Showing posts with label Richie Tenenbaum. Show all posts
Showing posts with label Richie Tenenbaum. Show all posts

Friday, February 1, 2019

Uncle Ed is better than Federer

Eddie. Lynda. Freddie.

That is the trio pictured. My dad, Fred, is on the left with the mustache.

This is taken in Chippewa Lake, Ohio, with the Stevens cottage — 42 Bungalow Bay — in the background. The photo is likely in the middle of a tennis match. Tennis courts are directly to my dad's right.

Spending many summer days in Chippewa, this trio engaged in many grueling tennis matches. They were great players, and my Uncle Ed and Aunt Lynda continue to be quality players to this day.

It will likely sound like hyperbole, but Uncle Ed is better than Roger Federer.

Now, you might say that is a stupid claim because Federer has 20 Grand Slam titles and was No. 1 in the world for six years. But, come on, he is BORING. As a casual pro tennis fan, I have avoided watching Federer for years. Too robotic. Yawn.

Uncle Ed, on the other hand, has Federer beat with longevity, style and charm. He's logged in more years on the court than the Swiss mister and was not afraid to play shirtless in humid Ohio summers in the 1980s. One commonality he shares with Federer is that I am not sure I beat either in an actual match.

But, really, my serious point must be asked: What is more important to our youth — to be No. 1 in the world or to play tennis for your entire lifetime? Honestly, Uncle Ed is a healthier role model than Federer because sports should be about health and development and love of the game.

I truly question the state of youth sports. We have travel teams, club teams, extra fees, hardcore competition, stress and coaches shaming kids. Why? What happened to the good ol' days when kids just played together outside for the love of the game?

Earlier this year, Uncle Ed and my cousin Jen told me they were playing mixed doubles in a tournament, and they had absolutely glee in their eyes when talking about it. What does Federer think about that?
When I was a teenager, I remember Uncle Ed being extremely active on the court, an animal at the net. My Aunt Lynda had a different style. She was a baseline player and was just ridiculously consistent. We did not keep statistics, nor did we have Cyclops, but I believe it was common for her to have ZERO unforced errors in a match.

I cannot say that Aunt Lynda is better than Serena Williams, but she rivals her. The problem my aunt faces on the women's circuit is that it is full of personalities. Serena oozes personality, and the women's game has so much more chutzpah than the men's game.

I argue that tennis is the only sport in which the women's spectator version is better than the men's. This might sound sexist, and I understand that. But it's what I believe. With all other sports, I'd rather watch the men's version. But I prefer women's tennis to men's — and that hurts Aunt Lynda in the pantheon of sports greatness.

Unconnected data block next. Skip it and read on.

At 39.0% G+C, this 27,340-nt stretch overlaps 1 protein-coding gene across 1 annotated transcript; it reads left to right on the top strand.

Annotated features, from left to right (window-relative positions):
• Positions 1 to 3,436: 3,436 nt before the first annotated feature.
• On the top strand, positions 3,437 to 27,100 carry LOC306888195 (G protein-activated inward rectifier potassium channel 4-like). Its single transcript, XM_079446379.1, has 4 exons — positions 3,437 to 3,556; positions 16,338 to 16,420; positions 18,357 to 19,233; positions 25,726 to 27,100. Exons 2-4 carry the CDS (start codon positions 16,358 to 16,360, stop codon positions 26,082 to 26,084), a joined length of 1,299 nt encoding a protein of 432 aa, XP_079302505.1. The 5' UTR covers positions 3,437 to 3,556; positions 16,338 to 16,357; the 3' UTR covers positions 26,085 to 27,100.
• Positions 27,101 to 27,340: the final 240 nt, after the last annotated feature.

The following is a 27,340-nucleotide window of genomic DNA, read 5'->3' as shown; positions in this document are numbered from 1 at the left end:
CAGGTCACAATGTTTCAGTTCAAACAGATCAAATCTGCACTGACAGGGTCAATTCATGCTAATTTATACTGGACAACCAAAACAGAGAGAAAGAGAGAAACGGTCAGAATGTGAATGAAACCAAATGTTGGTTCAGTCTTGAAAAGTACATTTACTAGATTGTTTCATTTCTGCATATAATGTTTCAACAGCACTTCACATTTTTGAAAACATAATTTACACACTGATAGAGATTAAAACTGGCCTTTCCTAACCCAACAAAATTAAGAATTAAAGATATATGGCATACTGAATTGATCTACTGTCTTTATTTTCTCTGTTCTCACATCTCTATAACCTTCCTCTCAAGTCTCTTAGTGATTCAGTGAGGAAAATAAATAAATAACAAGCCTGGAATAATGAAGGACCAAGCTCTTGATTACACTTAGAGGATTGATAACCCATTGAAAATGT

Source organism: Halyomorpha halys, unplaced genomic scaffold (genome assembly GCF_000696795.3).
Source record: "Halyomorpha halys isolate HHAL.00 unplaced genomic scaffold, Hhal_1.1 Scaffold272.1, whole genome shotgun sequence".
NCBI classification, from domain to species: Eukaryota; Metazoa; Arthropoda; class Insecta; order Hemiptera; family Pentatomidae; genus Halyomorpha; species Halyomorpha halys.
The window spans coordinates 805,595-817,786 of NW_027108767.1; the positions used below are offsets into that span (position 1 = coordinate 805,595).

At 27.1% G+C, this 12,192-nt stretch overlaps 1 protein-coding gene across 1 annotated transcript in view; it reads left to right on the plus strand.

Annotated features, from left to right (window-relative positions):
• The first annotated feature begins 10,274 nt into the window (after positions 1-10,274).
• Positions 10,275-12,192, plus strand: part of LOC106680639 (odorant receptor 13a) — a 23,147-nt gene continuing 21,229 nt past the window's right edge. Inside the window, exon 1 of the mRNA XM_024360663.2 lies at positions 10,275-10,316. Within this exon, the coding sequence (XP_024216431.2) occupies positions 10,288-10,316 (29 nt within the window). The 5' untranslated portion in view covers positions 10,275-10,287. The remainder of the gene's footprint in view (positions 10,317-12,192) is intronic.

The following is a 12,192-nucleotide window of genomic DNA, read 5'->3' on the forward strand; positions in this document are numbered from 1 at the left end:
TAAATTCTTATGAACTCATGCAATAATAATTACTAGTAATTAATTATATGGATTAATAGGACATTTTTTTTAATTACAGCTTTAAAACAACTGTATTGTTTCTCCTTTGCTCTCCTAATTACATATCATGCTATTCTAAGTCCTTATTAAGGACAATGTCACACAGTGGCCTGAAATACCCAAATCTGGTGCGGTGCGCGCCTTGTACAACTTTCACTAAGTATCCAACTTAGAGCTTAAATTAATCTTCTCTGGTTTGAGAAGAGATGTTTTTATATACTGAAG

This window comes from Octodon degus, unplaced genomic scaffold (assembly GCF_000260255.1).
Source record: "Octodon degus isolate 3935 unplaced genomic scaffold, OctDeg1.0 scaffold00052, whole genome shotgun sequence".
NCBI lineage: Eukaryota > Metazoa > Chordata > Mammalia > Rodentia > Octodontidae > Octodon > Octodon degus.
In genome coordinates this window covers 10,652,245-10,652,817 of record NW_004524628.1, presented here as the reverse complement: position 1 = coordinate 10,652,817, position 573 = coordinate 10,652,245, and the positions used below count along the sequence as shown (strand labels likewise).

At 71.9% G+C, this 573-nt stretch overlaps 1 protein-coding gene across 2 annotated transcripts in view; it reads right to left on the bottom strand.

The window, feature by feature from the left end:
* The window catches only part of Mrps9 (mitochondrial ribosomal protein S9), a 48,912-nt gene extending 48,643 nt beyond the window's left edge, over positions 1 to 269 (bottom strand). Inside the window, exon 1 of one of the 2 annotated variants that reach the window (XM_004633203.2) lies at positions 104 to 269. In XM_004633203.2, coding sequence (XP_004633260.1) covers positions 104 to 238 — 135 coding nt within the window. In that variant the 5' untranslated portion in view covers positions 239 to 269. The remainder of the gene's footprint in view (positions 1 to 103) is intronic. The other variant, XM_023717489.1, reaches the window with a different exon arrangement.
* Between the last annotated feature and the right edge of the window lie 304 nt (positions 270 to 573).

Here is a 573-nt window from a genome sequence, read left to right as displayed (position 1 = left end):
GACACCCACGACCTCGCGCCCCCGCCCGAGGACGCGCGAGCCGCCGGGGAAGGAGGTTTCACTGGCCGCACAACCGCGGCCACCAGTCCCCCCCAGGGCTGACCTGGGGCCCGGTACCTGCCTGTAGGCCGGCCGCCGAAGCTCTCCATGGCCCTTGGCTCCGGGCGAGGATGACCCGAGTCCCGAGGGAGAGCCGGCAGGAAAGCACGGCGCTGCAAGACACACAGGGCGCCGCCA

Women's tennis has longer rallies, and I also like its three-set format. For god's sakes, why do the men have to play best of five? And where are the personalities? I totally miss the days of McEnroe, Andre Agassi, Boris Becker, Andy Kellar and Richie Tenenbaum.

Monday, October 18, 2010

The Black Max: Evil or genius?

It's rare that a product hits the market that revolutionizes lives. I say the television, cell phone and snooze button on alarm clocks did that.

But a more subtle, but just as important, product was the Black Max tennis racket from Dunlop. Not long before the Black Max hit the market in 1980, tennis rackets were made of wood, then aluminum. The Black Max, AKA the Dunlop Max 200G, was the first widespread used graphite racket, and it totally changed the game.

The Black Max was lighter. It offered more control, and it had a cool name.

As a lad, I remember yearning to use the Black Max, although I never found the courage to say, "Uncle Ed, could I borrow your Black Max?"

Eventually, the racket become commonplace enough where getting my hands on one was simpler. Yeah, man, I loved that Black Max, but I'm wondering if it did more evil than good.

The Black Max hit the market in 1980, the same exact time tennis style peaked. Take a look at any picture of Bjorn Borg or John McEnroe from that time. Yeah, man, those were two sophisticated gentlemen.After 1980 and the advent of graphite rackets, tennis style went way down. Ivan Lendl, for example, had decidedly less style than Borg, McEnroe and even the staid Jimmy Connors. Andre Agassi was simply a cheeseball, and nowadays, Roger Federer is about as exciting as a cornflake.

Technically, the Black Max is an inanimate object and cannot talk. But I bet it would argue that its usage had nothing to do with the lack of style of post-1980 tennis champs.

Some might say that style is alive and well in tennis today. I wholeheartedly disagree. If it didn't peak with Borg and McEnroe, then it peaked with Richie Tenenbaum.